This week Rocket Lab successfully launched the first production satellite for SAR (synthetic aperture radar) operator Capella Space and the first satellite of its own manufacturer. The Rocket Lab Photon satellite is a demonstration of capabilities that will ultimately lead the company to a Venus exploration mission, as well as plenty of government and commercial business along the way.
The “I Can’t Believe It’s Not Optical” mission left Rocket Lab Launch Complex 1 (LC-1) in New Zealand at 11:05 p.m. ET on August 30, 2020 onboard the 14th Electron mission and the first successful Electron launch after a flight mishap earlier this year. Rocket Lab has conducted four launches this year and put a total of 54 satellites into orbit.
Onboard the mission was Capella Space’s first production satellite Sequoia and the Rocket Lab Photon upper stage tricked out to operate as a free flying satellite after it delivered Capella’s satellite into the proper orbit. Sequoia is capable of providing sub 0.5 meter imagery of the Earth any time day or night, regardless of weather conditions and will make up a Capella Space constellation of dozens of SAR satellites delivering imagery for national security, agriculture, and commercial activity monitoring.
Rocket Lab didn’t announce its first Photon satellite mission until yesterday, September 3. The company had previously said its Photon upper stage would serve as the basis for future satellites but had not announced a timetable as to when it would send up its first one. Named “First Light,” the mission started after release of Sequoia when Rocket Lab sent up a command for the Photon to switch out of Kick Stage satellite delivery mode into satellite mode.
“We started with launch and solved it, releasing small satellites from the time and orbit constraints experienced when flying on larger launch vehicles. Now we’ve simplified satellites too,” said Rocket Lab’s founder and CEO, Peter Beck. “Launching the first Photon mission marks a major turning point for space users – it’s now easier to launch and operate a space mission than it has ever been. When our customers choose a launch-plus-spacecraft mission with Electron and Photon, they immediately eliminate the complexity, risk, and delays associated with having to build their own satellite hardware and procure a separate launch.”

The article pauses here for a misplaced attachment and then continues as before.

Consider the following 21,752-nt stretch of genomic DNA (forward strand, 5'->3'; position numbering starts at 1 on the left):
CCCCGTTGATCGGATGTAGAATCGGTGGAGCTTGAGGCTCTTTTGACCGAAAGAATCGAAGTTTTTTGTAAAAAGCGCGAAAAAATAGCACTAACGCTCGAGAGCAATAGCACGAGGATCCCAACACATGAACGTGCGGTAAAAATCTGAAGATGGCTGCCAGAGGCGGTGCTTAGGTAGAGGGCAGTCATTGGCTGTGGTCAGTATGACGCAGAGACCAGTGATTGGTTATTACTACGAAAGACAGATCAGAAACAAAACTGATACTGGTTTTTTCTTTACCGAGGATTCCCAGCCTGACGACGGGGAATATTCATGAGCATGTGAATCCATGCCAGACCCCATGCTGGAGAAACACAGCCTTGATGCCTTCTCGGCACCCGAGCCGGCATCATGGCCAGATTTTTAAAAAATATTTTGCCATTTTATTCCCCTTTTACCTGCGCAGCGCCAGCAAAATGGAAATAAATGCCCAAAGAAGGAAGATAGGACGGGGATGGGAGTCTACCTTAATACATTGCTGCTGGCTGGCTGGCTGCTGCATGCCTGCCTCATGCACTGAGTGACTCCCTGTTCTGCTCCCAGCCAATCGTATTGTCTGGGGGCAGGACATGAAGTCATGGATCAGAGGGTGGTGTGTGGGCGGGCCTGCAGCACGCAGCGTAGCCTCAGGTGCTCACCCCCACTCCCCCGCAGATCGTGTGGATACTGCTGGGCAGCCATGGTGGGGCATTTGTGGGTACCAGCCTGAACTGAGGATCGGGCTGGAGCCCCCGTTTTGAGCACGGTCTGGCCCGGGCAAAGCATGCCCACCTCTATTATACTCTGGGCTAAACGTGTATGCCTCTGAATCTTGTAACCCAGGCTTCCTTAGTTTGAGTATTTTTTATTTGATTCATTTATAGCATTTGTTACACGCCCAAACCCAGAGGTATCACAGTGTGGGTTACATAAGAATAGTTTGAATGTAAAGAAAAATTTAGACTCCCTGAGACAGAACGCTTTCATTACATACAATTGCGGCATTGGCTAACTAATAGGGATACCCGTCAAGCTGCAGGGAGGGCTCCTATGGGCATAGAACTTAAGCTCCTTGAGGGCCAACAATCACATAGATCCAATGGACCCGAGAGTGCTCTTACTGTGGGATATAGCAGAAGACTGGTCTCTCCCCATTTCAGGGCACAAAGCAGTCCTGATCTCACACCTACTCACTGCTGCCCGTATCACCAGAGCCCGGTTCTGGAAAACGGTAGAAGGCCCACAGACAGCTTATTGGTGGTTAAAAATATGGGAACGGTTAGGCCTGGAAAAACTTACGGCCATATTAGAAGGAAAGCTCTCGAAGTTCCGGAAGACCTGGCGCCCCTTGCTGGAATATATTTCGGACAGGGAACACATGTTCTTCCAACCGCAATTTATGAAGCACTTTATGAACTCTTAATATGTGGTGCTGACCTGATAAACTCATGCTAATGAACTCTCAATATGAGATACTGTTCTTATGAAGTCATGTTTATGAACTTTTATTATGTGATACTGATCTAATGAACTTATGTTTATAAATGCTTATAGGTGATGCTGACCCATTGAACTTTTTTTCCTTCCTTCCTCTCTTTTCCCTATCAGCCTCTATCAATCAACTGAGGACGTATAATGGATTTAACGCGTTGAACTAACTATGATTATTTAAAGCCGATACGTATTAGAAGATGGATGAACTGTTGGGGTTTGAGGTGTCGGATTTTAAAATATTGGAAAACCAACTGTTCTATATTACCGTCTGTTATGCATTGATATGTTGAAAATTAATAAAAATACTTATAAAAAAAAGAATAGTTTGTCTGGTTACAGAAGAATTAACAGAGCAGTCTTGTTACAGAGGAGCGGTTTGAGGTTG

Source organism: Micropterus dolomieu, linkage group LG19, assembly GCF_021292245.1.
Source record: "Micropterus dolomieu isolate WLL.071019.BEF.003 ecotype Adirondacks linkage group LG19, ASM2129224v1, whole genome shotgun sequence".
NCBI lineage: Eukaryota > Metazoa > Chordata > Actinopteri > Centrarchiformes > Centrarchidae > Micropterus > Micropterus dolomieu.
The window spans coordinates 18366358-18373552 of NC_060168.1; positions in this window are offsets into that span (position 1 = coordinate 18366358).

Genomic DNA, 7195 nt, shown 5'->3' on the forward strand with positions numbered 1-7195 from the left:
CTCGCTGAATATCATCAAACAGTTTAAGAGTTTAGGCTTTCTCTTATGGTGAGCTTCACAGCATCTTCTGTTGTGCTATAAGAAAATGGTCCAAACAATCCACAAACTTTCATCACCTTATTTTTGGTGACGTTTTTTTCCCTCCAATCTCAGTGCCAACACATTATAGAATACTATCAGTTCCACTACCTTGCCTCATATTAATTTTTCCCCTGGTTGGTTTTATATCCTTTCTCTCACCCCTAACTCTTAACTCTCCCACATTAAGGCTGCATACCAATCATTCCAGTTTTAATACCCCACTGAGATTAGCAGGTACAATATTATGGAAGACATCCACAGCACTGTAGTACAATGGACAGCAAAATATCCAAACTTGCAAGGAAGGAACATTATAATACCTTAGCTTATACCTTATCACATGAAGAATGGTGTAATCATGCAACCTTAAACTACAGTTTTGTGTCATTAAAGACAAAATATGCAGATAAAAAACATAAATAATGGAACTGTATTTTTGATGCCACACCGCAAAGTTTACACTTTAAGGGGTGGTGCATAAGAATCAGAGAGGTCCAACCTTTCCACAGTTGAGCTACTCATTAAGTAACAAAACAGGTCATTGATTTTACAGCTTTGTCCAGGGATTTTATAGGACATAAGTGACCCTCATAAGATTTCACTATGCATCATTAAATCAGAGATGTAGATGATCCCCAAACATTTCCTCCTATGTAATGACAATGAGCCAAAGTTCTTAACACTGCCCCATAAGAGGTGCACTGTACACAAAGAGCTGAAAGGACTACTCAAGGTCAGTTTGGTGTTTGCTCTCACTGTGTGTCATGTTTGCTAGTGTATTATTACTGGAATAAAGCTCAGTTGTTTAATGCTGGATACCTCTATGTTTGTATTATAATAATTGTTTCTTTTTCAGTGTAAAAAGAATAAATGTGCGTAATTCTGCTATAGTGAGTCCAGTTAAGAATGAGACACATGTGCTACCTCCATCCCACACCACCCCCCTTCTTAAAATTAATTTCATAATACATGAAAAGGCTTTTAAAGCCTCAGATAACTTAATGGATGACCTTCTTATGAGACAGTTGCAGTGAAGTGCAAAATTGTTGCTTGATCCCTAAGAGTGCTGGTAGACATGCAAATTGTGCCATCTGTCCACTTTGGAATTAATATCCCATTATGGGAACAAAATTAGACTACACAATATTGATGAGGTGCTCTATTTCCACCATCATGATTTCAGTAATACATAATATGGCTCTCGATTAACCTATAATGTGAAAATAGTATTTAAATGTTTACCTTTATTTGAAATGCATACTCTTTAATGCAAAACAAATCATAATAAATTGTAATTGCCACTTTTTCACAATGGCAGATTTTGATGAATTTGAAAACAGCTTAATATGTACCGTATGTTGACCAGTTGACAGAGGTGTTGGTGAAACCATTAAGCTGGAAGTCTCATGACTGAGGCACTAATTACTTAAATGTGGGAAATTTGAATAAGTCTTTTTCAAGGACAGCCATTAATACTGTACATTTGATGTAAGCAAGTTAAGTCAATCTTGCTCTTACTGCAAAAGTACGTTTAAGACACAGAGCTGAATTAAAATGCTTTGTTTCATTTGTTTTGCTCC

First Light is the latest in a series of building block technologies Rocket Lab is demonstrating and verifying as it evolves from a launch company to an end-to-end services company including satellite build, launch and on-orbit operations. The first Photon mission will demonstrate power management, thermal control and attitude control system capabilities for an extended period on orbit, laying the path for future missions planned to low Earth orbit, the Moon and ultimately Venus. One future Photon mission in early 2021 will be launched from Launch Complex 2 (LC-2) in Virginia to deliver a NASA cubesat into lunar orbit, supporting NASA’s efforts to return humans to the lunar surface.
Interestingly, Rocket Lab says the Photon is designed for launch on Electron “as well as other launch vehicle” – a statement suggesting the company has plans to either launch Electron on other companies’ rockets or has plans to build larger rockets.
Turnkey satellite services – SaaS if you prefer – are highly attractive to commercial companies who don’t want to operate their own satellites, civilian agencies such as NASA who want to fly sensors and payloads without building and testing a mission from scratch, and national security organizations who would like fast and flexible launch and satellite capabilities.